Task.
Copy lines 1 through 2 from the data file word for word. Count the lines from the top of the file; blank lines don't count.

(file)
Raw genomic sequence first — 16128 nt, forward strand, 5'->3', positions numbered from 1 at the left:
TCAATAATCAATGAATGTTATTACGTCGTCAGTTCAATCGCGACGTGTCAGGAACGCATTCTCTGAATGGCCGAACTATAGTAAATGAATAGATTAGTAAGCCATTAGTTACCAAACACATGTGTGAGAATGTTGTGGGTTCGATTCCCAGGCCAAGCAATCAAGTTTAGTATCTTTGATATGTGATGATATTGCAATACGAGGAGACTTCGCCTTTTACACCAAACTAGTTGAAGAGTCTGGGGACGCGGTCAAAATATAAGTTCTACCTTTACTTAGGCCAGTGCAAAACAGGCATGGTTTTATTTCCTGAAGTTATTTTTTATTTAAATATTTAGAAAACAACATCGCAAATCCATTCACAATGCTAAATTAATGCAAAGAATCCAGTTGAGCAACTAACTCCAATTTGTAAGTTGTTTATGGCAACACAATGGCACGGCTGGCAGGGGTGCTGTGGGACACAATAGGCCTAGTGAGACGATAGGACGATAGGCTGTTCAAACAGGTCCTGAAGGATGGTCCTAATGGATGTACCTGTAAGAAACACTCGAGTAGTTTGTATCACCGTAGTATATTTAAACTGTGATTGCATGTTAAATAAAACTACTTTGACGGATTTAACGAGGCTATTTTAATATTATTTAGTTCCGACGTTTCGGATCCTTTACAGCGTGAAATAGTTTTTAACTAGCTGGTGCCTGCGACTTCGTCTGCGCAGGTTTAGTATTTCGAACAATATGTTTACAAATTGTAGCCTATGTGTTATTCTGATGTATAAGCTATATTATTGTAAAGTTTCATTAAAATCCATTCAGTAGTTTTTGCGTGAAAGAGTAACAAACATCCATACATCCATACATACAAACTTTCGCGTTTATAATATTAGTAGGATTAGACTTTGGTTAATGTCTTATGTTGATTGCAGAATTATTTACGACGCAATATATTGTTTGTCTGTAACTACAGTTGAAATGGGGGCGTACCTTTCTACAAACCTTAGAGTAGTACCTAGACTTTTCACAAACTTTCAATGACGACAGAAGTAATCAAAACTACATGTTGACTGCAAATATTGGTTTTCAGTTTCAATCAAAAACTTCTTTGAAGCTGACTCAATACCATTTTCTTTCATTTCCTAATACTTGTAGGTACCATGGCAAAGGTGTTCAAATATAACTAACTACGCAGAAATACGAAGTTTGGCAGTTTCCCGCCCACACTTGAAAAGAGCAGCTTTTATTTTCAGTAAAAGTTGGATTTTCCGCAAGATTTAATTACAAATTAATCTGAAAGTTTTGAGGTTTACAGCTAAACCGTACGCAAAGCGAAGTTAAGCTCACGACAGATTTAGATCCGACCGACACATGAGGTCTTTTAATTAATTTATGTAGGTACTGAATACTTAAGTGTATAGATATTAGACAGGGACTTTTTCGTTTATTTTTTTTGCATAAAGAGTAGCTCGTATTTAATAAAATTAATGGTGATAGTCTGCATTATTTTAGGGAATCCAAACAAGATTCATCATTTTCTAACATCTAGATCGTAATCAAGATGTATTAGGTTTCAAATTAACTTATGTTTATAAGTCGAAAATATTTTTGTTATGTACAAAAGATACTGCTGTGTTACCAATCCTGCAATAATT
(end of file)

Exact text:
Raw genomic sequence first — 16128 nt, forward strand, 5'->3', positions numbered from 1 at the left:
TCAATAATCAATGAATGTTATTACGTCGTCAGTTCAATCGCGACGTGTCAGGAACGCATTCTCTGAATGGCCGAACTATAGTAAATGAATAGATTAGTAAGCCATTAGTTACCAAACACATGTGTGAGAATGTTGTGGGTTCGATTCCCAGGCCAAGCAATCAAGTTTAGTATCTTTGATATGTGATGATATTGCAATACGAGGAGACTTCGCCTTTTACACCAAACTAGTTGAAGAGTCTGGGGACGCGGTCAAAATATAAGTTCTACCTTTACTTAGGCCAGTGCAAAACAGGCATGGTTTTATTTCCTGAAGTTATTTTTTATTTAAATATTTAGAAAACAACATCGCAAATCCATTCACAATGCTAAATTAATGCAAAGAATCCAGTTGAGCAACTAACTCCAATTTGTAAGTTGTTTATGGCAACACAATGGCACGGCTGGCAGGGGTGCTGTGGGACACAATAGGCCTAGTGAGACGATAGGACGATAGGCTGTTCAAACAGGTCCTGAAGGATGGTCCTAATGGATGTACCTGTAAGAAACACTCGAGTAGTTTGTATCACCGTAGTATATTTAAACTGTGATTGCATGTTAAATAAAACTACTTTGACGGATTTAACGAGGCTATTTTAATATTATTTAGTTCCGACGTTTCGGATCCTTTACAGCGTGAAATAGTTTTTAACTAGCTGGTGCCTGCGACTTCGTCTGCGCAGGTTTAGTATTTCGAACAATATGTTTACAAATTGTAGCCTATGTGTTATTCTGATGTATAAGCTATATTATTGTAAAGTTTCATTAAAATCCATTCAGTAGTTTTTGCGTGAAAGAGTAACAAACATCCATACATCCATACATACAAACTTTCGCGTTTATAATATTAGTAGGATTAGACTTTGGTTAATGTCTTATGTTGATTGCAGAATTATTTACGACGCAATATATTGTTTGTCTGTAACTACAGTTGAAATGGGGGCGTACCTTTCTACAAACCTTAGAGTAGTACCTAGACTTTTCACAAACTTTCAATGACGACAGAAGTAATCAAAACTACATGTTGACTGCAAATATTGGTTTTCAGTTTCAATCAAAAACTTCTTTGAAGCTGACTCAATACCATTTTCTTTCATTTCCTAATACTTGTAGGTACCATGGCAAAGGTGTTCAAATATAACTAACTACGCAGAAATACGAAGTTTGGCAGTTTCCCGCCCACACTTGAAAAGAGCAGCTTTTATTTTCAGTAAAAGTTGGATTTTCCGCAAGATTTAATTACAAATTAATCTGAAAGTTTTGAGGTTTACAGCTAAACCGTACGCAAAGCGAAGTTAAGCTCACGACAGATTTAGATCCGACCGACACATGAGGTCTTTTAATTAATTTATGTAGGTACTGAATACTTAAGTGTATAGATATTAGACAGGGACTTTTTCGTTTATTTTTTTTGCATAAAGAGTAGCTCGTATTTAATAAAATTAATGGTGATAGTCTGCATTATTTTAGGGAATCCAAACAAGATTCATCATTTTCTAACATCTAGATCGTAATCAAGATGTATTAGGTTTCAAATTAACTTATGTTTATAAGTCGAAAATATTTTTGTTATGTACAAAAGATACTGCTGTGTTACCAATCCTGCAATAATT